DISC has been most commonly applied to workplace interactions: how people prefer to go about their work, relate to coworkers, and seek out an appropriate place in their workplace hierarchies. Two dimensions define the four DISC styles (see the figure below):

  1. Boldness vs. Calmness; and
  2. People vs. Task-Focused.

Scores on each of the two dimensions are mapped to the four DISC quadrants, which are labeled D, I, S, and C, each representing a style of interacting with one’s environment. The labels for each of the resulting four DISC categories sometimes vary depending on the researcher and business application. D is normally referred to as dominant; I is alternately referred to as influence or inducement; S is called stable, submissive, steady, or supportive; and C is labeled compliant, conscientious, or cautious. Because of the variation among labels, it tends to be more straightforward to simply refer to each type by its letter.

  • D-type people tend to be ambitious, active, bold leaders;
  • I-type people lead through connections, creativity, and collaboration;
  • S-type people tend to be faithful, modest, methodical workers who value relationships; and
  • C-type people prefer to do their jobs accurately, unobtrusively, and impersonally.

Boldness-Calmness & Extraversion

The vertical DISC dimension of bold vs. calm energy captures some aspects of extraversion, including social boldness, friendliness, activity or assertiveness, and positive emotion (Goldberg, 1999). We use the labels “bold” vs. “calm” energy rather than extraversion (or related terms like outgoing vs. reserved) because this dimension is not identical to extraversion as measured in academic personality science. This dimension has more to do with being bold, dominant, and fast-paced than being friendly or talkative. People who have more bold energy, as defined by DISC, are mentally and physically active and decisive, and are either interested in or naturally good at leadership in a workplace context.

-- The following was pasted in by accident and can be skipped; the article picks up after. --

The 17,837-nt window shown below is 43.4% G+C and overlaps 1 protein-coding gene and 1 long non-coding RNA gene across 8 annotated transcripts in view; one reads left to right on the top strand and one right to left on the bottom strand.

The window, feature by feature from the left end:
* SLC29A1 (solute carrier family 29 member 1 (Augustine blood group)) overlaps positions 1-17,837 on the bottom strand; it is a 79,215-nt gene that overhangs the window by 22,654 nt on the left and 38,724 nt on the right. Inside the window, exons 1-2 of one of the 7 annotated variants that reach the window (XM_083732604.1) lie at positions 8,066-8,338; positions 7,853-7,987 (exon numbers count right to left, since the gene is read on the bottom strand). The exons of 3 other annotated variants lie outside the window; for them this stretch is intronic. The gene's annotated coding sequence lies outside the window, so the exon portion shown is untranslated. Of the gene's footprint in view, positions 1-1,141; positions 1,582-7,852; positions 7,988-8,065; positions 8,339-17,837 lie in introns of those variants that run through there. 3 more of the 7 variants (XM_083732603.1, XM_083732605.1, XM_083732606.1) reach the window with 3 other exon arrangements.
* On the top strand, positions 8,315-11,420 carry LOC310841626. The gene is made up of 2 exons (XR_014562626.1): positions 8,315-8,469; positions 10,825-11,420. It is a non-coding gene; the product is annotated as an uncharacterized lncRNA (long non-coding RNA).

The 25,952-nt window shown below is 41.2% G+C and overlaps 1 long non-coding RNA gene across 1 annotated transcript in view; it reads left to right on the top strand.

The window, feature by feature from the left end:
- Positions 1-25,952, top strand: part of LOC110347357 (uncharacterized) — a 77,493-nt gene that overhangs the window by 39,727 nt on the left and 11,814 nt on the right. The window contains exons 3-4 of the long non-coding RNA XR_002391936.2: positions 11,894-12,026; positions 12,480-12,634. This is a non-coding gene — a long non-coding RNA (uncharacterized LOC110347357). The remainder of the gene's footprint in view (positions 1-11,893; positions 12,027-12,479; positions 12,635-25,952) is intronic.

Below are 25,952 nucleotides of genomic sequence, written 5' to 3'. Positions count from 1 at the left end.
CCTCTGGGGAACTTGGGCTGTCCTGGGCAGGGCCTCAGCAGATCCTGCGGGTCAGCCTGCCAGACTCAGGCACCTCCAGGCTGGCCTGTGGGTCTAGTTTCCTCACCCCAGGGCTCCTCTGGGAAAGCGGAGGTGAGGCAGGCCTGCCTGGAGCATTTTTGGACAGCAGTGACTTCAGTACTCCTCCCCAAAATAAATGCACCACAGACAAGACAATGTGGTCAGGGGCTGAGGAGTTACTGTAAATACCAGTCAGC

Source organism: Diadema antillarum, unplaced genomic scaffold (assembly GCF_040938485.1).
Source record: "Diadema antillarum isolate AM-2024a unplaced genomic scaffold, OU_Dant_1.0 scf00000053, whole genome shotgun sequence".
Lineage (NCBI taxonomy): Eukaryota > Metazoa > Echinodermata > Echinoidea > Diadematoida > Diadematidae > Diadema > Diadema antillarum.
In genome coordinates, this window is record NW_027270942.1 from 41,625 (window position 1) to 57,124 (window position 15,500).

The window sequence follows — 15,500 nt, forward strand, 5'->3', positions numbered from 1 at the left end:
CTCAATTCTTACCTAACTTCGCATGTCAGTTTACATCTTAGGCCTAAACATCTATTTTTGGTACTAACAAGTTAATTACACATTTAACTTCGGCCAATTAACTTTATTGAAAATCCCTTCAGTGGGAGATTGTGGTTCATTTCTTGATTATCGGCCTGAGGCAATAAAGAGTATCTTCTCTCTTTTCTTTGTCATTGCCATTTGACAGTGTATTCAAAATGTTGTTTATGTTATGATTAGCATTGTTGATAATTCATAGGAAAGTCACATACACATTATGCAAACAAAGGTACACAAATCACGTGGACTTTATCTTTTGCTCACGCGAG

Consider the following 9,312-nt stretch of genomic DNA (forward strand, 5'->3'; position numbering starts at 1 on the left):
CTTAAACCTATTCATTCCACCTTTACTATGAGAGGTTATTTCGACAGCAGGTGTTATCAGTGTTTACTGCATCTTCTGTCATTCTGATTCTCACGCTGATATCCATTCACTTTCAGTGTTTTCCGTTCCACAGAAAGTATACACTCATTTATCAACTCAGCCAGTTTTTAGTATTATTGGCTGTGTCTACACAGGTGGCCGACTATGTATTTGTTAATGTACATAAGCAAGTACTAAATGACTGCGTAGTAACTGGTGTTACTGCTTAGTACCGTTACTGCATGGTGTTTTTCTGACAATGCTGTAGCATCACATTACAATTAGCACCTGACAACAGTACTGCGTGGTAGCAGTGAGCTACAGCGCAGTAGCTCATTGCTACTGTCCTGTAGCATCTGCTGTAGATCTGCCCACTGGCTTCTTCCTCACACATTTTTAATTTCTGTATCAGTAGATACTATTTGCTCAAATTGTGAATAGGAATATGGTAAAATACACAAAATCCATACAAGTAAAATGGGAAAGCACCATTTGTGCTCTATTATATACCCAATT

People-Task Focus & Empathizing-Systemizing

The horizontal DISC dimension of people vs. task focus involves prosociality, agreeableness, and empathy on the people-focused end of the spectrum and a preference for well-structured tasks and non-human aspects of one’s surroundings (e.g., numbers, rule-based systems) over human connections on the task-focused end of the spectrum. This dimension resembles the empathizing and systemizing dimensions conceptualized by Simon Baron-Cohen and colleagues (2003).

Recent DISC Research

Peer-reviewed academic work on DISC is relatively sparse. However, there are a few empirical studies that support the idea that DISC measures can predict performance and assist in personnel selection. For example, in a crowdsourcing experiment that asked groups of strangers to collaborate online in an advertising design task, Lykourentzou et al. (2016) found that balanced teams (at least one of each DISC type, and no more than one D or I-type) outperformed imbalanced teams (3 or more D-types) in terms of objective performance (advertisement quality, novelty, and attention to detail rated by observers), sentiment in transcripts of their group discussions (linguistic positivity-to-negativity ratio), and subjective team member experiences (better communication, more acceptance, greater satisfaction with the group’s ads). Another study that tracked students over their final 2 years of college found that DISC scores from junior and senior year predicted GPA upon graduating from or leaving college (Deviney et al., 2010).